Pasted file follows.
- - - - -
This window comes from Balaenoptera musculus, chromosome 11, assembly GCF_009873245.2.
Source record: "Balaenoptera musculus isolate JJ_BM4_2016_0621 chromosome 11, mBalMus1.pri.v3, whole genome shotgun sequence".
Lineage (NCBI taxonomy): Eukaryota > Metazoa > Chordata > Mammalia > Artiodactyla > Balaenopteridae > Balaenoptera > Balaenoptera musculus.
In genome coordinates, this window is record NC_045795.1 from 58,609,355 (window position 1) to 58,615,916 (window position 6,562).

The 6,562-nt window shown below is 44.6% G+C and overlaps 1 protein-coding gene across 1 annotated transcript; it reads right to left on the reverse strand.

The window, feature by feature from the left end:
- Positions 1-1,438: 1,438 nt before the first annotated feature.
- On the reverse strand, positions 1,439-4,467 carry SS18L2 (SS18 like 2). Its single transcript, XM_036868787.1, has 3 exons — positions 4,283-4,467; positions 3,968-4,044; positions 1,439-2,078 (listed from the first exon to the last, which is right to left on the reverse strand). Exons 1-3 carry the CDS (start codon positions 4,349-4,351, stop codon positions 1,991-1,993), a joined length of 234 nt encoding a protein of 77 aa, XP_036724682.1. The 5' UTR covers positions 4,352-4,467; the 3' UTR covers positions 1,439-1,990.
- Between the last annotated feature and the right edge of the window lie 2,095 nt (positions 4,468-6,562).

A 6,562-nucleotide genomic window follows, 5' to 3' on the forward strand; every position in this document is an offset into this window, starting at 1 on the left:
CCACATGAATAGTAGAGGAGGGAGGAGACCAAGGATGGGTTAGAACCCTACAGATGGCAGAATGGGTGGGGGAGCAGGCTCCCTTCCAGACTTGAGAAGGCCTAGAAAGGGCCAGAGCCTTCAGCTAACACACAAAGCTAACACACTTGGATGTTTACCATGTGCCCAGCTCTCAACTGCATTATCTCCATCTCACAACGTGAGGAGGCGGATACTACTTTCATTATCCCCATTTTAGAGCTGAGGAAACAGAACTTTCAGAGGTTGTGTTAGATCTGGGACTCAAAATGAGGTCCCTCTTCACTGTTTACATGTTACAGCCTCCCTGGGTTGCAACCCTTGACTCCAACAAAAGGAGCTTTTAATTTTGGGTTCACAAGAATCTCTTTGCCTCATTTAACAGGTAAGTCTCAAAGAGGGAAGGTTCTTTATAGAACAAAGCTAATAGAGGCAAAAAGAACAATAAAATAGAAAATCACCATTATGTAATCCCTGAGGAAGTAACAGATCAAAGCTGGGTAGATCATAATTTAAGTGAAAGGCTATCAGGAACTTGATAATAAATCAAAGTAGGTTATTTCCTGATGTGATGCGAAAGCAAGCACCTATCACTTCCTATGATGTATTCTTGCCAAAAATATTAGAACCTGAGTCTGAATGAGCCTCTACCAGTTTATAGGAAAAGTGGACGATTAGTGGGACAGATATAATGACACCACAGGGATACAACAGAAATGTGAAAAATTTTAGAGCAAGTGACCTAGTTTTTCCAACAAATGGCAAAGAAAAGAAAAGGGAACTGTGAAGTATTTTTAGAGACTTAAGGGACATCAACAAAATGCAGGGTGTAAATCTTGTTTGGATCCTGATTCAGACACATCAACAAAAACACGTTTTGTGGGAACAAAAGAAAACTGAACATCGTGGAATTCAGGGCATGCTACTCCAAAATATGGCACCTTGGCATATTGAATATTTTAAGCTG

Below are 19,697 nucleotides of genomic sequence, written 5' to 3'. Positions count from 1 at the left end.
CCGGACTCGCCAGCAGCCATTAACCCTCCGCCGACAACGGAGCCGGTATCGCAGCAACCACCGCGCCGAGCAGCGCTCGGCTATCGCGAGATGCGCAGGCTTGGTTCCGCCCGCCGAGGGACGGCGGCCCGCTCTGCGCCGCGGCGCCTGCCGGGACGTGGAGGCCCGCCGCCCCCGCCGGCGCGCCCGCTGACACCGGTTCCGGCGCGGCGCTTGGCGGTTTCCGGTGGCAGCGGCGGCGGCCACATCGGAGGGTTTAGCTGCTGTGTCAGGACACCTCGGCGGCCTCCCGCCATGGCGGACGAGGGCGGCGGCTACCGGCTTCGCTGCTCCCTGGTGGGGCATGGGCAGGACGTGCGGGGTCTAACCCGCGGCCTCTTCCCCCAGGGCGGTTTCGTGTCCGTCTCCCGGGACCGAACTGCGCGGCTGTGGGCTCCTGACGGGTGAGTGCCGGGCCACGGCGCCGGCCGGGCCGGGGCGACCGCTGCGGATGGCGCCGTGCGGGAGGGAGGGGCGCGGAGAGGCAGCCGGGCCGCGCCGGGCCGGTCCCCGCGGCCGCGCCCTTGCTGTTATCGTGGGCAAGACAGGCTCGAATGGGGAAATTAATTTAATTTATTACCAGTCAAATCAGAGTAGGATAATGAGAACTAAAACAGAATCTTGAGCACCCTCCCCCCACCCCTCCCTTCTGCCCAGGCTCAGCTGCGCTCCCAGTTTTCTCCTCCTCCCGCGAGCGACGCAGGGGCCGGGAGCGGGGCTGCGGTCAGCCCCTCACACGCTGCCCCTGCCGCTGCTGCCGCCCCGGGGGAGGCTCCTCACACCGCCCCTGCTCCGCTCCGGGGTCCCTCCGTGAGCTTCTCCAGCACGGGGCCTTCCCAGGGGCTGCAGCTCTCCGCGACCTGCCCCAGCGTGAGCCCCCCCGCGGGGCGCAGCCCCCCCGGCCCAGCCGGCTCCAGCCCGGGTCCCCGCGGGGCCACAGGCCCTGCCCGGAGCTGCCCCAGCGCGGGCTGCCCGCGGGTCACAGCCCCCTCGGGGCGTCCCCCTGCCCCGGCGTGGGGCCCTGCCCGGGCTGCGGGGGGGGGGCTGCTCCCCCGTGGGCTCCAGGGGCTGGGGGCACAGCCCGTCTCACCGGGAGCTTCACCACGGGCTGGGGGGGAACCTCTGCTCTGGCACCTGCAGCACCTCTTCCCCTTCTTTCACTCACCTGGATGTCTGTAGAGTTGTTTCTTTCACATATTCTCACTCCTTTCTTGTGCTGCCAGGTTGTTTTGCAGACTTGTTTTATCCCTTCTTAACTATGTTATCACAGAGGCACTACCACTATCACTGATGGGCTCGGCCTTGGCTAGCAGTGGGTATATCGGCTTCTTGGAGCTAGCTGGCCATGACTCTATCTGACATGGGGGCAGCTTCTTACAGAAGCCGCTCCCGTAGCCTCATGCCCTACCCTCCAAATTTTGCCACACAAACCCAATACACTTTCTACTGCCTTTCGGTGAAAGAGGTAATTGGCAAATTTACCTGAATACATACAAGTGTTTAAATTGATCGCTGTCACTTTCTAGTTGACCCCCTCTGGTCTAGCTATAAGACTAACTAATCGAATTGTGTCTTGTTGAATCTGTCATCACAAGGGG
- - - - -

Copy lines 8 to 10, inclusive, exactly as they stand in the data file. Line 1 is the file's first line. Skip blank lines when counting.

- On the reverse strand, positions 1,439-4,467 carry SS18L2 (SS18 like 2). Its single transcript, XM_036868787.1, has 3 exons — positions 4,283-4,467; positions 3,968-4,044; positions 1,439-2,078 (listed from the first exon to the last, which is right to left on the reverse strand). Exons 1-3 carry the CDS (start codon positions 4,349-4,351, stop codon positions 1,991-1,993), a joined length of 234 nt encoding a protein of 77 aa, XP_036724682.1. The 5' UTR covers positions 4,352-4,467; the 3' UTR covers positions 1,439-1,990.
- Between the last annotated feature and the right edge of the window lie 2,095 nt (positions 4,468-6,562).

A 6,562-nucleotide genomic window follows, 5' to 3' on the forward strand; every position in this document is an offset into this window, starting at 1 on the left: